In retrospect, there was initial resistance at Bucknell to using a private developer in any aspect of the projects. But over time, Radnor and the Bucknell staff were able to establish a collegial working relationship. That is not to say that there wasn’t tension. But judging by the results, the partnership was extremely beneficial for the university.
As a newcomer to the campus, the developer was able to provide fresh ideas and challenged the traditional Bucknell philosophies and methods to undertaking project development. This provided for dynamic discussions on all aspects of the development process including programming, design, financing and construction. It forced the team partners to think outside of the box, resulting in creativity and innovation that are now evident in each of the buildings.
The bookstore, for example, is a historically sensitive project, creatively reusing and recycling an existing building using sustainable practices, which is now an exciting retail venue benefiting the students and community. The Campus Theatre, with its restored art deco murals and new sound and projection system, has already become a regional icon, hosting film festivals and jazz concerts in the first months since reopening.
What should a college or university consider if it elects to use a private developer?
It essentially distills down to what does that developer bring to the table to supplement university resources.
It is helpful for the developer to have a broad array of services that can support a number of aspects of any project. Radnor was able to assist Bucknell in creating a vision for its downtown involvement that reflected and reinforced the broader vision articulated in university’s strategic plan. Radnor conducted a property analysis, identifying buildings that might suit Bucknell’s purposes, and in one instance, actually made a straw purchase on behalf of the university, which ultimately saved Bucknell money. They identified and secured state grants and federal tax credits, helped assemble the team necessary to secure these funds, and managed all of the application and reporting requirements.
They engaged the architect for the bookstore project, who ultimately was recognized by the Pennsylvania section of the American Institute of Architects for the building design. The standards established for the bookstore project carried over to the other three projects. Finally, Radnor actually owns and operates the bookstore project, which will eventually be transferred to university. They will remain engaged with downtown Lewisburg and Bucknell for at least six more years.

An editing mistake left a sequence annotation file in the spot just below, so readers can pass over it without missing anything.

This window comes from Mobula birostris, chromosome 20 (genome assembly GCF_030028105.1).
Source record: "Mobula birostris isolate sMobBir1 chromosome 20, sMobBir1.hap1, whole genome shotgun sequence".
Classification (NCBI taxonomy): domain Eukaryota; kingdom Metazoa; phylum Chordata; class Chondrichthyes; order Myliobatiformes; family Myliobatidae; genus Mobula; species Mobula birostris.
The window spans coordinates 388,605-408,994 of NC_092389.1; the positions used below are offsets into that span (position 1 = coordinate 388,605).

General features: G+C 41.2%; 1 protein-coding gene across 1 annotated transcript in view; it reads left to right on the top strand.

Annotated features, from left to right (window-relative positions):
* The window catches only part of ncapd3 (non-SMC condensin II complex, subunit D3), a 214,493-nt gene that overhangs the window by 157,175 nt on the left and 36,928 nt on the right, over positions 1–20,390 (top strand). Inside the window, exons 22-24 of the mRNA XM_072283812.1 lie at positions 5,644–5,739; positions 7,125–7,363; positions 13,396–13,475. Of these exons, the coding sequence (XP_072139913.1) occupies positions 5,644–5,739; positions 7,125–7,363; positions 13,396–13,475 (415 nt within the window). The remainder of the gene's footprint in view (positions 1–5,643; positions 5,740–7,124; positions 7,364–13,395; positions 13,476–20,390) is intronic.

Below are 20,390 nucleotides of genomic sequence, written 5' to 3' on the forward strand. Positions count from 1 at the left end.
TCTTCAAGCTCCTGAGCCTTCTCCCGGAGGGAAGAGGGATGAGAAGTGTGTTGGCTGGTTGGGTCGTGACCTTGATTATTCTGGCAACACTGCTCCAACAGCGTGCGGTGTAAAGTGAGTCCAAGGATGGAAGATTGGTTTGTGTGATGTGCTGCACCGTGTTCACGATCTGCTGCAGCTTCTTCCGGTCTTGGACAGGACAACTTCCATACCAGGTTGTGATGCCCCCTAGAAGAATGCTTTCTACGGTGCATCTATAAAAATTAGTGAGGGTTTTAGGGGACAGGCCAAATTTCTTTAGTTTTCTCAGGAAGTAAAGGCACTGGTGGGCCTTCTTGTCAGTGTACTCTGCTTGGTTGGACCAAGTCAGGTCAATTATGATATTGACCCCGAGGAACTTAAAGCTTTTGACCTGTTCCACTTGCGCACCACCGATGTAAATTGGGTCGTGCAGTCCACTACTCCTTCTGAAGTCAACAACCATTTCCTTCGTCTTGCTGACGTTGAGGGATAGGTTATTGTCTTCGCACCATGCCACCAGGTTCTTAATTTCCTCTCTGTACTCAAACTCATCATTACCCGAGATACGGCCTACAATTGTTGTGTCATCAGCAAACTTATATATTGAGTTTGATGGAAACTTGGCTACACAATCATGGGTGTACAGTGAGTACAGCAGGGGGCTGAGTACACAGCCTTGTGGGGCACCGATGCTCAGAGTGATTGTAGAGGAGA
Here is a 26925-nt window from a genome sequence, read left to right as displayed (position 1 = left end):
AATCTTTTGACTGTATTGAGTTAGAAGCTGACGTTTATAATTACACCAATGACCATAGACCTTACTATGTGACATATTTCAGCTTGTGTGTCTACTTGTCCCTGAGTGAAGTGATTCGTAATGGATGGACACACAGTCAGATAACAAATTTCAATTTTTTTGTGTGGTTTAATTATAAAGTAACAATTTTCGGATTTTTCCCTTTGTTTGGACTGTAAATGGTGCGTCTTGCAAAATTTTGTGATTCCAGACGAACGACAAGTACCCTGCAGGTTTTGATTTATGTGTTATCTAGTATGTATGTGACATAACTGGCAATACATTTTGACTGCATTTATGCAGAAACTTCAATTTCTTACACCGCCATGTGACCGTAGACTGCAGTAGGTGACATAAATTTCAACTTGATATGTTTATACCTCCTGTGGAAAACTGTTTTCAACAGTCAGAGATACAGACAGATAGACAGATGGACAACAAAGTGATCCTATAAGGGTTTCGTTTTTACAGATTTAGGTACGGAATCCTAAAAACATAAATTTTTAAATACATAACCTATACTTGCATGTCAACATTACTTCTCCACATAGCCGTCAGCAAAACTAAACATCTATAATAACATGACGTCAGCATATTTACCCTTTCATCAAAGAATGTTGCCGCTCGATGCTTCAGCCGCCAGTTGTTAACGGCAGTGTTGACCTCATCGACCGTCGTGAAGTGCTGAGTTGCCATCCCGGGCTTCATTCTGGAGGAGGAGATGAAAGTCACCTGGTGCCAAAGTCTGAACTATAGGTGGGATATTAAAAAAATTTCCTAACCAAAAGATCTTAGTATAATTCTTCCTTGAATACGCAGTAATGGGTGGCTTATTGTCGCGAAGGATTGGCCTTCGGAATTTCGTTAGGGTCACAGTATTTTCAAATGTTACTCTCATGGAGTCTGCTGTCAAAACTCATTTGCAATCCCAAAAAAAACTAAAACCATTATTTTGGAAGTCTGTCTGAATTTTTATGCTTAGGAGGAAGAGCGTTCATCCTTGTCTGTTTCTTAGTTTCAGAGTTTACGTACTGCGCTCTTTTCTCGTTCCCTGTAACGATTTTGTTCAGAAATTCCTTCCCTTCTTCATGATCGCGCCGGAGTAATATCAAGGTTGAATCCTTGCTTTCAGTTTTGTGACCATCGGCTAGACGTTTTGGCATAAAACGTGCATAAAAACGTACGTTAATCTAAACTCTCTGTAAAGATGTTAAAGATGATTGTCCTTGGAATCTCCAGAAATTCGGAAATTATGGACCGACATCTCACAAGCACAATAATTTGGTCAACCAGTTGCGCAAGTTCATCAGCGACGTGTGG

When considering a private develop, an institution should consider:
- The array of services the developer can bring to the table. Can they help access third party financing? Will they manage the complicated processes that are often inherent in complex financing arrangements? Will they collaborate with the university in developing the property by opening their books and allowing university construction experts to assist in project development?
- A commitment to quality. The bookstore project at Bucknell has won other recognition, beyond the award from the AIA. Significantly, the collaboration between the university and the private developer ensured that each of these buildings was also constructed to the university’s standards and that each represented a creative reuse of existing, largely under-used buildings.
- Experience and reputation. Choose a developer that has worked with numerous schools. These developers tend to understand campus culture and community revitalization.
Relationships can be structured in a number of different ways. The developer can retain ownership of the property, buy the building and then lease it back to the university. The Bucknell Bookstore partnership offers Bucknell the opportunity to purchase the building at a reduced cost after a period of tenancy, driven largely by the requirements of the federal tax credit program. Sometimes, the university elects to purchase the property at the outset, after the developer has financed construction. This is how the Bucknell bookstore was handled. Some colleges have used private developers in mixed-use projects – facilities that combine say student housing and faculty offices or even retail ventures. The arrangements and management structures are only bound by the imagination of the parties (and of course applicable laws).
Adding private development to the mix of options to be considered can have beneficial effects, even if the project isn’t ultimately developed by the private entity. The private developer can bring technical resources and expertise, which may enhance the project. And the right developer can enhance the vision for the project and ultimately, the quality of the result.
My experience has been that partnerships between colleges and private developers have often resulted in a better, more distinctive project at a lower cost. Certainly that was the case in Bucknell’s partnership with Radnor. In a recession economy, colleges and universities can no longer prudently afford to live in a world they wish existed. Don’t be afraid to try such a partnership.
—Brian C. Mitchell formerly served as President of Washington and Jefferson College and Bucknell University.